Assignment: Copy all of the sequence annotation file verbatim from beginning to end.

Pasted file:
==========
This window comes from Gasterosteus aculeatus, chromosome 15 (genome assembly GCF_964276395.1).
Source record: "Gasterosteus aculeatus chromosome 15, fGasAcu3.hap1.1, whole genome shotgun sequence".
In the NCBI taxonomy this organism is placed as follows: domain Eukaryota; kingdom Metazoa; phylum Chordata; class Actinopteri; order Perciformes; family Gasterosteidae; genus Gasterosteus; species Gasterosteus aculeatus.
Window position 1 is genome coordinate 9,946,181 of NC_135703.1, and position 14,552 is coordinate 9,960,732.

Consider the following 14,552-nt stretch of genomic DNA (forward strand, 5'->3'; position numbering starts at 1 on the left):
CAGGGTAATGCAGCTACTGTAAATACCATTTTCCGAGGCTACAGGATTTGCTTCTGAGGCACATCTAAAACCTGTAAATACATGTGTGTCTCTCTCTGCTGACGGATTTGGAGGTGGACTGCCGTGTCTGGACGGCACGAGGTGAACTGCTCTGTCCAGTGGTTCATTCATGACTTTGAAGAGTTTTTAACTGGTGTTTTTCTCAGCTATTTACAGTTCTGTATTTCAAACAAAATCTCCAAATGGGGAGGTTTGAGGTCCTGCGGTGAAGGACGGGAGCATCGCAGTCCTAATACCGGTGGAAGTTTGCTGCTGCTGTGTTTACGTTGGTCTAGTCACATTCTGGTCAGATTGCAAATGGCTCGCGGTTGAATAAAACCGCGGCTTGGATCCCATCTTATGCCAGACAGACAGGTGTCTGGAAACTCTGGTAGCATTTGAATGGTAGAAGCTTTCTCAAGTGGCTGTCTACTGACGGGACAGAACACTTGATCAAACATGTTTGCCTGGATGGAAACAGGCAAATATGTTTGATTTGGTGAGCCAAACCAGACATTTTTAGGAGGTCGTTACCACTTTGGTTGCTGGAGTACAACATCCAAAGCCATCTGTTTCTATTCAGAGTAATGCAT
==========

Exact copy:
This window comes from Gasterosteus aculeatus, chromosome 15 (genome assembly GCF_964276395.1).
Source record: "Gasterosteus aculeatus chromosome 15, fGasAcu3.hap1.1, whole genome shotgun sequence".
In the NCBI taxonomy this organism is placed as follows: domain Eukaryota; kingdom Metazoa; phylum Chordata; class Actinopteri; order Perciformes; family Gasterosteidae; genus Gasterosteus; species Gasterosteus aculeatus.
Window position 1 is genome coordinate 9,946,181 of NC_135703.1, and position 14,552 is coordinate 9,960,732.

Consider the following 14,552-nt stretch of genomic DNA (forward strand, 5'->3'; position numbering starts at 1 on the left):
CAGGGTAATGCAGCTACTGTAAATACCATTTTCCGAGGCTACAGGATTTGCTTCTGAGGCACATCTAAAACCTGTAAATACATGTGTGTCTCTCTCTGCTGACGGATTTGGAGGTGGACTGCCGTGTCTGGACGGCACGAGGTGAACTGCTCTGTCCAGTGGTTCATTCATGACTTTGAAGAGTTTTTAACTGGTGTTTTTCTCAGCTATTTACAGTTCTGTATTTCAAACAAAATCTCCAAATGGGGAGGTTTGAGGTCCTGCGGTGAAGGACGGGAGCATCGCAGTCCTAATACCGGTGGAAGTTTGCTGCTGCTGTGTTTACGTTGGTCTAGTCACATTCTGGTCAGATTGCAAATGGCTCGCGGTTGAATAAAACCGCGGCTTGGATCCCATCTTATGCCAGACAGACAGGTGTCTGGAAACTCTGGTAGCATTTGAATGGTAGAAGCTTTCTCAAGTGGCTGTCTACTGACGGGACAGAACACTTGATCAAACATGTTTGCCTGGATGGAAACAGGCAAATATGTTTGATTTGGTGAGCCAAACCAGACATTTTTAGGAGGTCGTTACCACTTTGGTTGCTGGAGTACAACATCCAAAGCCATCTGTTTCTATTCAGAGTAATGCAT